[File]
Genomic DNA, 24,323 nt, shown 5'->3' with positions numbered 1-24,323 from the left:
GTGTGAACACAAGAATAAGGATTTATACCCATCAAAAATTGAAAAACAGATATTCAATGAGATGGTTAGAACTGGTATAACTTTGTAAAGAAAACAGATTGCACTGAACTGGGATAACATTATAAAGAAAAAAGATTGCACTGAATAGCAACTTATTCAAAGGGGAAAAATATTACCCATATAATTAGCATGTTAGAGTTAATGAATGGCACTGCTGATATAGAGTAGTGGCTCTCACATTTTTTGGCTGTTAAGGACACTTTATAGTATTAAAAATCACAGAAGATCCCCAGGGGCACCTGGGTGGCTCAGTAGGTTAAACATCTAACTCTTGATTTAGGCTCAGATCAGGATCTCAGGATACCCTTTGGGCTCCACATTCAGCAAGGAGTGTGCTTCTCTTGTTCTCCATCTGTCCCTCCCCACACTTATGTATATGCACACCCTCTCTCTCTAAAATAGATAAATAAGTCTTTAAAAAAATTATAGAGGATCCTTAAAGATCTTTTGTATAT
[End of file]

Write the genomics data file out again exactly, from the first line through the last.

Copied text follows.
Genomic DNA, 24,323 nt, shown 5'->3' with positions numbered 1-24,323 from the left:
GTGTGAACACAAGAATAAGGATTTATACCCATCAAAAATTGAAAAACAGATATTCAATGAGATGGTTAGAACTGGTATAACTTTGTAAAGAAAACAGATTGCACTGAACTGGGATAACATTATAAAGAAAAAAGATTGCACTGAATAGCAACTTATTCAAAGGGGAAAAATATTACCCATATAATTAGCATGTTAGAGTTAATGAATGGCACTGCTGATATAGAGTAGTGGCTCTCACATTTTTTGGCTGTTAAGGACACTTTATAGTATTAAAAATCACAGAAGATCCCCAGGGGCACCTGGGTGGCTCAGTAGGTTAAACATCTAACTCTTGATTTAGGCTCAGATCAGGATCTCAGGATACCCTTTGGGCTCCACATTCAGCAAGGAGTGTGCTTCTCTTGTTCTCCATCTGTCCCTCCCCACACTTATGTATATGCACACCCTCTCTCTCTAAAATAGATAAATAAGTCTTTAAAAAAATTATAGAGGATCCTTAAAGATCTTTTGTATAT